Makers of Ancient Strategy: From the Persian Wars to the Fall of Rome

By Victor Davis Hanson | Go to book overview

9.
Julius Caesar and the General as State

ADRIAN GOLDSWORTHY

IN THE EARLY HOURS OF JANUARY 11, 49 BC, Julius Caesar led the Thirteenth Legion across the Rubicon and became a rebel. The river—in reality little more than a stream, and now impossible to locate—marked the boundary between his province of Cisalpine Gaul and Italy itself. North of that line he was legally entitled to command troops. To the south he was not. Nineteen months later, while surveying the corpses of his enemies at Pharsalus, Caesar claimed, “They wanted it; even after all my great deeds I, Caius Caesar, would have been condemned, if I had not sought support from my army.”1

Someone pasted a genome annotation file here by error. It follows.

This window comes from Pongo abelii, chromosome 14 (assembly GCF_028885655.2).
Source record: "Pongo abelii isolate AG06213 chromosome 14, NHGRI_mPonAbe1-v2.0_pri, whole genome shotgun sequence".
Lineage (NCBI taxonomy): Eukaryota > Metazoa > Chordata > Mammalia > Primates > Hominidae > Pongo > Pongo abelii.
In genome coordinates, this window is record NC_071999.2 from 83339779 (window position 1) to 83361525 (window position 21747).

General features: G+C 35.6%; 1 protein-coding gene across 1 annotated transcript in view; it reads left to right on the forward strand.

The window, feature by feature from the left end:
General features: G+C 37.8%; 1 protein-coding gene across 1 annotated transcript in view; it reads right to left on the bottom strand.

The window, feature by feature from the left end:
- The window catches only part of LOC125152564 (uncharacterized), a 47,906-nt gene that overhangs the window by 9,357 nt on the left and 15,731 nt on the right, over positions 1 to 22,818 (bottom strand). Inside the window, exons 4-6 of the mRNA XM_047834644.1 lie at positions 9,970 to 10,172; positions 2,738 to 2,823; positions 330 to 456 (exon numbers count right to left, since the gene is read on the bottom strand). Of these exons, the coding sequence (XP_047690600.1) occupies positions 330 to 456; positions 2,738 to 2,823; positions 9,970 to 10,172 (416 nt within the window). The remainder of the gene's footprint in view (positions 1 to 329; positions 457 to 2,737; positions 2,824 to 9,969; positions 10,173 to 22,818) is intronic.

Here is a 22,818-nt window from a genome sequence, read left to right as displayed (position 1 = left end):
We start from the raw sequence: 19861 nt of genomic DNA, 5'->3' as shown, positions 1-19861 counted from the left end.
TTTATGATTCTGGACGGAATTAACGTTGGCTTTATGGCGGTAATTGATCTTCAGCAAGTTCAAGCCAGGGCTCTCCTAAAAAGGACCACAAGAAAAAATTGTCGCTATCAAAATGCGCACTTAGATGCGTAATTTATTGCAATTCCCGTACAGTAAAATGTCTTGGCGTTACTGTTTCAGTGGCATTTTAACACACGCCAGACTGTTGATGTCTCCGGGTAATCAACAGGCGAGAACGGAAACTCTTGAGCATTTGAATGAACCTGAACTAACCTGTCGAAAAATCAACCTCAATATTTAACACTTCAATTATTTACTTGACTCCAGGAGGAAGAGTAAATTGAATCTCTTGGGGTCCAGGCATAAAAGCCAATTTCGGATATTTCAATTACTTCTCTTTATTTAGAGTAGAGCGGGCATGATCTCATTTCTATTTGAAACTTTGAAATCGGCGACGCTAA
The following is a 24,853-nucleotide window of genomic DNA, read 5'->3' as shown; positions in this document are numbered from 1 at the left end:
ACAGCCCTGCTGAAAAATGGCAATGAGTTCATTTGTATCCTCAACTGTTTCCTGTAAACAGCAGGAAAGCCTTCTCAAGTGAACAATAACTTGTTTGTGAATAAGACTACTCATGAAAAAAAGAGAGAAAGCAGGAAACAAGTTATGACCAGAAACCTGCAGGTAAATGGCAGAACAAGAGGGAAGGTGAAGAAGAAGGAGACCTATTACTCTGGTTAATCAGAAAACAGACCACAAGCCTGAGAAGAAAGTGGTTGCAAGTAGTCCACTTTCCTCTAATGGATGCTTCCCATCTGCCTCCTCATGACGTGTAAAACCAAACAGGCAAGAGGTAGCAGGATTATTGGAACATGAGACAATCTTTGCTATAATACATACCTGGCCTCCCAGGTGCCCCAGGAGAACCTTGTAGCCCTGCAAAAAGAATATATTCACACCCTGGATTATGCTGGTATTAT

Caesar was more successful than any other Roman general, fighting “fifty pitched battles, the only commander to surpass Marcus Marcellus, who fought thirty-nine.”2 Yet there was an ambiguity about his reputation because many of his battles were fought against other Romans. For more than a year before crossing the Rubicon, Caesar and his opponents in the Senate had engaged in a game of brinkmanship, each in turn raising the stakes. Probably both sides expected the other to back down. There was no profound ideology involved. His opponents were determined to end Caesar's career, and he was equally resolved to preserve it. The price was a war fought all around the Mediterranean that cost tens of thousands of lives. However unreasonable his opponents had been, it was Caesar who crossed the Rubicon and started the civil war of 49–45 BC. Cicero believed that fighting this war was unnecessary and foolish, but was still scornful of Caesar's behavior: “He claims that he is doing all this to protect his dignity. How can there be any dignity where there is no honesty?”3

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